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Thankful for Work

By November 16, 2011Blog
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A petition to shut down Target on Thanksgiving.

Here are a few of the jobs I have had in my life: Cracker Barrel waitress, K-Mart stock girl and blue light special promoter, banquet hostess (complete with busing tables and washing dishes), sales clerk at The Limited, and other sundry minimum wage paying jobs.  The really coveted shifts back then were holidays, when we got paid time and a half.  Some folks don’t like holiday shifts, but I used to trade to get to do them.

That’s why the petition drive by — the left-leaning petition site specializing in “social change” (“Top Causes: Animals … Economic Justice … Environment … Gay Rights,” etc.) —  is so comical.  Many retailers are announcing they will be open (or open late) on Thanksgiving, in hopes of getting early Black Friday shoppers. is particularly cranky because the decision to open at 11 p.m. diminishes Thanksgiving.  Really?  Did they bother to talk to the workers before pulling such a blatant PR stunt?  Many workers are just “thankful” to have a job and extra money in their paychecks.

I get that working on holidays is not fun.  I’ve done that.  And if it’s possible for you to take the time off to be with your family for a time of focusing on God and the many blessings He’s given you, well, that’s what Thanksgiving is all about.  But in this time in the life of our nation, one of the biggest things most of us can thank God for is our jobs, and anyone working retail — or hospitality service for that matter — knows that working nights, weekends, and holidays is part of the deal.

And while I understand the line of thinking that says, “Thanksgiving is a national holiday and everyone should be off,” that’s not what the leftists are getting at.  “A full holiday with family is not just for the elite of this nation,” the petition reads.  Busted!  “The elite of this nation” = “We’re not really championing the workers or their right to thank God; we’re just another bunch of whiny, anti-corporate thugs who want to ‘Occupy Thanksgiving.'”

The fact of the matter is, our nation is in the middle of a deep, dark recession, retailers are struggling, and, whether we like it or not, Black Friday is so named because it’s the one shopping day that keeps many retailers profitable.

Folks, I sympathize with the struggling family who knows that, while it may be hard to lose dad in the evening, the time and a half pay he’s going to get will put meat on the table next week.  So I commend the stores for opening their doors, stimulating sales, and putting a little extra cash in their employees’ wallets.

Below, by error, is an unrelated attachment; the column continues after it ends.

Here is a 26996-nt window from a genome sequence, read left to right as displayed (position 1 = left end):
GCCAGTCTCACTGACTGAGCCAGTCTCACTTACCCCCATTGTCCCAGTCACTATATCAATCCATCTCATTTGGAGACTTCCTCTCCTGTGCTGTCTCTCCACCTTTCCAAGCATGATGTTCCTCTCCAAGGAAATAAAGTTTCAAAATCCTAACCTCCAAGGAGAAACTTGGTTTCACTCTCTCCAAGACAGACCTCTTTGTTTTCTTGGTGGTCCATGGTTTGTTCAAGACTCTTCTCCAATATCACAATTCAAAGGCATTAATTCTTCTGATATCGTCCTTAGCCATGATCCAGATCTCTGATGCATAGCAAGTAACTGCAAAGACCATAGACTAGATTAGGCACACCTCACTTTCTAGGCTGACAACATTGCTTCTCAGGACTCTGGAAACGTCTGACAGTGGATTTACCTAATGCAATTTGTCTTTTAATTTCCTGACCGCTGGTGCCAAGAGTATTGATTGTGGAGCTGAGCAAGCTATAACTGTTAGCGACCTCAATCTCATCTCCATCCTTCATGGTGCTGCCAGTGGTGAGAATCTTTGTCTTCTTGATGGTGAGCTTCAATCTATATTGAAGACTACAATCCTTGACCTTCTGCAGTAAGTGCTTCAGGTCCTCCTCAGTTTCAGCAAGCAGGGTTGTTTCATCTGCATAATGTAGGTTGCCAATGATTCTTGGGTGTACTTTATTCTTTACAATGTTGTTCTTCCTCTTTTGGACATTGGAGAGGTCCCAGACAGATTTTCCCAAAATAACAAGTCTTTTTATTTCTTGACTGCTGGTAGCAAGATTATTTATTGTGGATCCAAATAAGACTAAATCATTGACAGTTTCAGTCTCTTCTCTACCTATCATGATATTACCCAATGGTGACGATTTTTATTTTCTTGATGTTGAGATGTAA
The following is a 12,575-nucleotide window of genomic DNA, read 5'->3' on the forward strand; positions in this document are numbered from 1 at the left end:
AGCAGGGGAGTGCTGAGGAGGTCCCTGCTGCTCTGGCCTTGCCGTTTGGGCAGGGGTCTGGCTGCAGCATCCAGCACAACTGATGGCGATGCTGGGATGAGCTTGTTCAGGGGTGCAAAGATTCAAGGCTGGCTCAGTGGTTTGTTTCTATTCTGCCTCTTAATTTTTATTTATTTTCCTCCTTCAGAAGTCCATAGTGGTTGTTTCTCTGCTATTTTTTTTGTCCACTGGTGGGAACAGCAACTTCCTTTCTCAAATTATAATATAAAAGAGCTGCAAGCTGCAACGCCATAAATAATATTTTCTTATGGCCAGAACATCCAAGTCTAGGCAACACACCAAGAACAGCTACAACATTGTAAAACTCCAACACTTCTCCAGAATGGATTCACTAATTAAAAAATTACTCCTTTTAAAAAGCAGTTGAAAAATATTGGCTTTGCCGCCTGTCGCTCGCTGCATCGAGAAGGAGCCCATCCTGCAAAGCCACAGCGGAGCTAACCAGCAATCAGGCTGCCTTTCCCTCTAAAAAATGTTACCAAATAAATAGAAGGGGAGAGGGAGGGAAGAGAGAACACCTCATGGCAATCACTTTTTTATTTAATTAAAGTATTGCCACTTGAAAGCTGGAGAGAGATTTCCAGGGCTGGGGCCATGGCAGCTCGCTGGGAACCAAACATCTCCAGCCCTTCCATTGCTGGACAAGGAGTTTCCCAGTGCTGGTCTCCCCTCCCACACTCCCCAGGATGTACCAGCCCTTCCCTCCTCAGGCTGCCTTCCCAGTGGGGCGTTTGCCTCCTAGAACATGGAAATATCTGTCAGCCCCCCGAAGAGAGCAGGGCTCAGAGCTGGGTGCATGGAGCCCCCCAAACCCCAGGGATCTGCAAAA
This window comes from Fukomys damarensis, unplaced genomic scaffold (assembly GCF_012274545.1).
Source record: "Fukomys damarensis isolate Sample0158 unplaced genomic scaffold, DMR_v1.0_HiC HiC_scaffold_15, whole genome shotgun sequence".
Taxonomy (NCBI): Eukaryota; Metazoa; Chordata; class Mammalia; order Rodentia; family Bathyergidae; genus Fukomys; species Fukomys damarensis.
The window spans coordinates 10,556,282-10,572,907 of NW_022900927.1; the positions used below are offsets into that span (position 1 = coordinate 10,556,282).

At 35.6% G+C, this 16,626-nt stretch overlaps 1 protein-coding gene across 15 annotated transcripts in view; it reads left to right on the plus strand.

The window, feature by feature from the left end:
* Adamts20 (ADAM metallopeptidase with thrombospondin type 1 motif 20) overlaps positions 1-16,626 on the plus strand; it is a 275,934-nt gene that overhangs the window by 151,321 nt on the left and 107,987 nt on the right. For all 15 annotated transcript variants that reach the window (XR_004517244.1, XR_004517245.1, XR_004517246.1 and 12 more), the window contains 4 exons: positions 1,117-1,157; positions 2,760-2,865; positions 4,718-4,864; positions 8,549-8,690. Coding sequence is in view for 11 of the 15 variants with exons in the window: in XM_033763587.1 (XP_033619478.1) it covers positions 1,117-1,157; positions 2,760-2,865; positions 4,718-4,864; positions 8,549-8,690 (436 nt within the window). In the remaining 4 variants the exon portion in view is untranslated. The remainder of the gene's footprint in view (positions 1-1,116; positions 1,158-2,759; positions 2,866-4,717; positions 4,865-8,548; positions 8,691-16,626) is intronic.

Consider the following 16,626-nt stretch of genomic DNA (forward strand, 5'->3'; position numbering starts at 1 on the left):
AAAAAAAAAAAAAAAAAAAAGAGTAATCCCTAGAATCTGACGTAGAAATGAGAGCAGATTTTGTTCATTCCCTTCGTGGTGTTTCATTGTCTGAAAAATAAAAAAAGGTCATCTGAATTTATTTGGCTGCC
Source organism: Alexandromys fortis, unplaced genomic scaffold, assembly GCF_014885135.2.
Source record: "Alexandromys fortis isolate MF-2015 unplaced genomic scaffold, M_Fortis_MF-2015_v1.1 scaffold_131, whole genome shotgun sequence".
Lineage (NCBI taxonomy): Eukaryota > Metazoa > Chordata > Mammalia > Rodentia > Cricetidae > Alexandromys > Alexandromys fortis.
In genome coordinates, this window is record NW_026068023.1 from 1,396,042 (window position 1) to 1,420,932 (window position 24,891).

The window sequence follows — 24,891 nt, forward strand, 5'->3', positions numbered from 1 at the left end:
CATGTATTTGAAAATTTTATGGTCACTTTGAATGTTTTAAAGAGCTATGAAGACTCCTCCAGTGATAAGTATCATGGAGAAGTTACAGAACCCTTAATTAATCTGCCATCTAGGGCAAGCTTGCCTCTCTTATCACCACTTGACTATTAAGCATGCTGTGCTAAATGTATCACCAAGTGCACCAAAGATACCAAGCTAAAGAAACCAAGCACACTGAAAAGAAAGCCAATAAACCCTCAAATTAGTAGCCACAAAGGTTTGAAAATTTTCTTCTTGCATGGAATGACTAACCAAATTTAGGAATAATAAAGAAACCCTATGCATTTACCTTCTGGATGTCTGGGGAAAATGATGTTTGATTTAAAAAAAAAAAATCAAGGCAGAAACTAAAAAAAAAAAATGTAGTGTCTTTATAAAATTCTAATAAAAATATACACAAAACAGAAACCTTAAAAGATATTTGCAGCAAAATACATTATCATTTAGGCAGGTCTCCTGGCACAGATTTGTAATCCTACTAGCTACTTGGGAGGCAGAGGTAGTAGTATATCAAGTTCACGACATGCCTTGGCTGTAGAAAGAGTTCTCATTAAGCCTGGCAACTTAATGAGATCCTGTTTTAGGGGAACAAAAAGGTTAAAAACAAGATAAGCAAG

Congress could take a page from their playbook.  Concerned Women for America (CWA) recently commissioned a poll of voters in early primary or caucus states.  Ninety-four percent of Republican Iowa voters believe that our national debt is holding back economic growth.  While they supported a range of measures to go after the $15 trillion debt, they were nearly unanimous in their ire.  Our national leaders must buck up and cut spending, and our workers have to buck up and go to work if they want to get paid.  As a nation, we must do the hard things.

What’s more American than eating a meal with family and friends, thanking the Lord above for blessings, and then going to work?  If workers want to give up the opportunity to be paid time and a half on a holiday, then God bless them.  However, there’s always going to be someone who is willing — and grateful — to work the holiday.  Hey, I know some D.C. Occupiers that could use a job (and a shower, but that’s another blog post).

The bottom line is that the real way to grow us out of this mess is through our entrepreneurial spirit.  I look forward to the day when someone figures out there is a profit to be made selling coffee to the shoppers as they stand in line.  Not sure if OSHA would shut them down if, God forbid, they don’t have an industrial kitchen, but that’s another conversation about over-regulation.

This Thanksgiving, lots of people will sit down around a table and enjoy time with family and friends.  Once the tryptophan wears off, however, we are off to our favorite stores, whether to shop or work.  If you’re shopping, be kind to others, but especially to the workers.  Let’s show them that we’re thankful they chose to work.

Personally, I plan to “save money” and “live better” at Walmart!  Where will you be on Black Friday?